Is EQ a Constraining Resource?

A woman with a chef hat and apron, looking very stressed. A metal pie pan is at the bottom left.All organizations have one or more constrained, or more accurately, constraining resources, resources that limit what can be accomplished. To illustrate, imagine that in a moment of poor impulse control, you agree to bake fourteen cherry pies for a company event. You have lots of cherries, lots of flour, mixing bowls, spoons, an oven that holds seven pies, and one, only ONE, pie pan. That pan is your constrained resource.

We often think of constrained resources as tangible. For example, the auto industry is currently in a jam. It can’t get enough computer chips to make cars. Show rooms are nearly empty. Want a car? Expect to wait several months. As Rudyard Kipling said, “For want of a nail the shoe was lost. For want of a shoe the horse was lost . . .”

But some resources that organizations need are intangible. You can’t see them, but they can have a major constraining impact on organizational performance when they are in short supply. Examples include technical expertise, intellectual horsepower, and Emotional Intelligence (EQ). If EQ is a constraining resource, you, as an executive coach, a consultant, an HR leader, or a Chief Learning Officer, can so something about it. 

Here are some potential signs of EQ limitations in an organization:

  • Right hand/left hand miscommunication. When some departments operate without regard for what other departments need, it may indicate that Empathy is in short supply. The leadership within various departments might not be stopping to think of what other departments need. Assertiveness might be in short supply as well. Leaders may not be letting other departments know, in unthreatening ways, what they need from them. Bottom line? Poor communication likely means the need for more EQ.
  • What do you hear when leaders or groups talk about each other? When two areas are in conflict, it is not uncommon to hear judgmental or disparaging comments, such as, “They don’t really care all that much.” “Those guys are just not very good at their jobs.” “I’m pretty sure they have it in for us.” “He’s on a power trip.” These are stories people often make up about others when there are problems. Sometimes (but rarely) they are true. Often they are not. Reality Testing is an EQ skill that can be used to see which is which. Reality Testing means that we go get more information to test whether our interpretations of others’ behavior are accurate. Conclusion? Lots of judgmental language likely means the need for more EQ.
  • Sometimes talented people don’t perform at the level their talent alone would predict. What gets in the way? Sometimes it’s Self Regard, also an EQ skill. Even talented people may have trouble seeing themselves as you do. Something blinds them to their true potential. Then they create a self-fulfilling prophecy. Or a person may be too impatient to nail down that last piece that would make a performance top notch, jumping to something else before a task is finished. Or someone might be too inflexible to change ways that worked before, but no longer. Impulse Control and Flexibility are EQ skills, and like all EQ skills, can be learned. These talented people may be unaware of what is driving them off the path which they and the organization want them to be on. Self Awareness is another EQ skill that can be nurtured and grown. Bottom line? Under-performance may indicate not a talent deficiency but a need for more EQ.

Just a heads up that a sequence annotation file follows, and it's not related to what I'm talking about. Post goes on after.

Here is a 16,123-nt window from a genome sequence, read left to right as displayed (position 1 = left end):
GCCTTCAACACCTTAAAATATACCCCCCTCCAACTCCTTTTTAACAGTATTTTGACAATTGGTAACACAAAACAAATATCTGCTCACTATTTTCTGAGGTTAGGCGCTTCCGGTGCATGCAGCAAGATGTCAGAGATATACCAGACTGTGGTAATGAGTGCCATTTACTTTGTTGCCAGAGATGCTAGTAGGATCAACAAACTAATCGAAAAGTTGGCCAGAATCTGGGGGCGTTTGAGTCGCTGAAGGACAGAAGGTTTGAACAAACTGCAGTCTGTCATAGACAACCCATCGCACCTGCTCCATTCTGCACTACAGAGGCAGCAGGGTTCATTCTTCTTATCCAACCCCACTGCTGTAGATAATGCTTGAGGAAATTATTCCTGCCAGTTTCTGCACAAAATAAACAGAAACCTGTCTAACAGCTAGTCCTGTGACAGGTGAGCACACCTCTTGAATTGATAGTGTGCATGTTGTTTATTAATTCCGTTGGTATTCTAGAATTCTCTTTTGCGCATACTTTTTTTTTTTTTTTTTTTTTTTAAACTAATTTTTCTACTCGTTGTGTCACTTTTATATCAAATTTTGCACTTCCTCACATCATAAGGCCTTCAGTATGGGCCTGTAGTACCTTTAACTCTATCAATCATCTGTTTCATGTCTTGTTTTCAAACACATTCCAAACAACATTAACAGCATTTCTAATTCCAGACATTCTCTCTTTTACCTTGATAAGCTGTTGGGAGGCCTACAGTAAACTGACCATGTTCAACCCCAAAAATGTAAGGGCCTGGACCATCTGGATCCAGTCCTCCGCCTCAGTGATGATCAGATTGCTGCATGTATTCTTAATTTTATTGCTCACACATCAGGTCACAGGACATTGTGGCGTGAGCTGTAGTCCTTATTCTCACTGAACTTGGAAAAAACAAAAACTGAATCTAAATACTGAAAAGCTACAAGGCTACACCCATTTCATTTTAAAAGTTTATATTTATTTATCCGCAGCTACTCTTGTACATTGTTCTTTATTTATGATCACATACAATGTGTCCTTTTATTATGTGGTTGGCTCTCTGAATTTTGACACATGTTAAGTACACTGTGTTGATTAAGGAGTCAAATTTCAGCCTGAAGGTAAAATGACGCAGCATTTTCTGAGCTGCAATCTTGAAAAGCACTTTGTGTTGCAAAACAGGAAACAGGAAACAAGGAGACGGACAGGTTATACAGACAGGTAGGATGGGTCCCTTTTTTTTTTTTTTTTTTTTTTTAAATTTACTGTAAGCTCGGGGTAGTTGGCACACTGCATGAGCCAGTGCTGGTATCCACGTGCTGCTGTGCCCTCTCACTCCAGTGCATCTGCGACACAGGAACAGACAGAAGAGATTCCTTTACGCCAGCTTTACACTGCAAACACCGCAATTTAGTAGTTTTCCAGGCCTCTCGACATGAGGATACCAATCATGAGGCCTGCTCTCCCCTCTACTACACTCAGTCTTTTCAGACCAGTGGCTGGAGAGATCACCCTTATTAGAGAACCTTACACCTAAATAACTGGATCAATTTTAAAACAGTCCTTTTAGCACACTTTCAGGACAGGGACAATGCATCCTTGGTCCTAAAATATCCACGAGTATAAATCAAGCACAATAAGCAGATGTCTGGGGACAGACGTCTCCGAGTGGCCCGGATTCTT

• Sometimes whole leadership teams hang on rigidly to outdated methods of creating organizational success. Bottom line? Don’t wait for the company to die. Greater Flexibility (EQ) is a much better solution.
  • Are there leaders in the organization who alienate others? Maybe they make insulting comments or interrupt rudely. In addition to Empathy, this can also be an Impulse Control issue, an Interpersonal Relationship issue, or both. Impulse Control is driven by mismanaged anxiety. People who have trouble in relationships may never have had the chance to learn how to create good working relationships. Impulse Control and Interpersonal Relationships are learnable skills. Bottom line? If key people anger others with regularity, don’t wait until it’s so bad they have to be fired. Build their EQ skills.
  • How well does the Executive Team work together? Is there sufficient trust? Conflicts are inevitable, even desirable, but are they managed constructively? Is one person scapegoated on the team? All of these are EQ issues. Limited skills in Interpersonal Relationships, Impulse Control, Assertiveness, and Self Awareness, among other EQ skills, can all lead to significant constraints on team performance. Bottom line? Don’t just say “We don’t work well together!” Find the causes and fix them.

When it comes to EQ, we usually think about individuals. But that can be short sighted. Organizations that have not hired for EQ, or have not created systems that help to encourage EQ skills, are likely to find that limited EQ is constraining their performance, and thus their bottom line. Fortunately, this is a solvable problem. And as with any problem, the first step is awareness. Coaches, consultants, HR leaders, and Chief Learning Officers can do the organization a tremendous service by identifying patterns of behavior that interfere with the organization’s success. Then, rather than blame, offer a systematic approach to build the EQ resources that the organization needs. 

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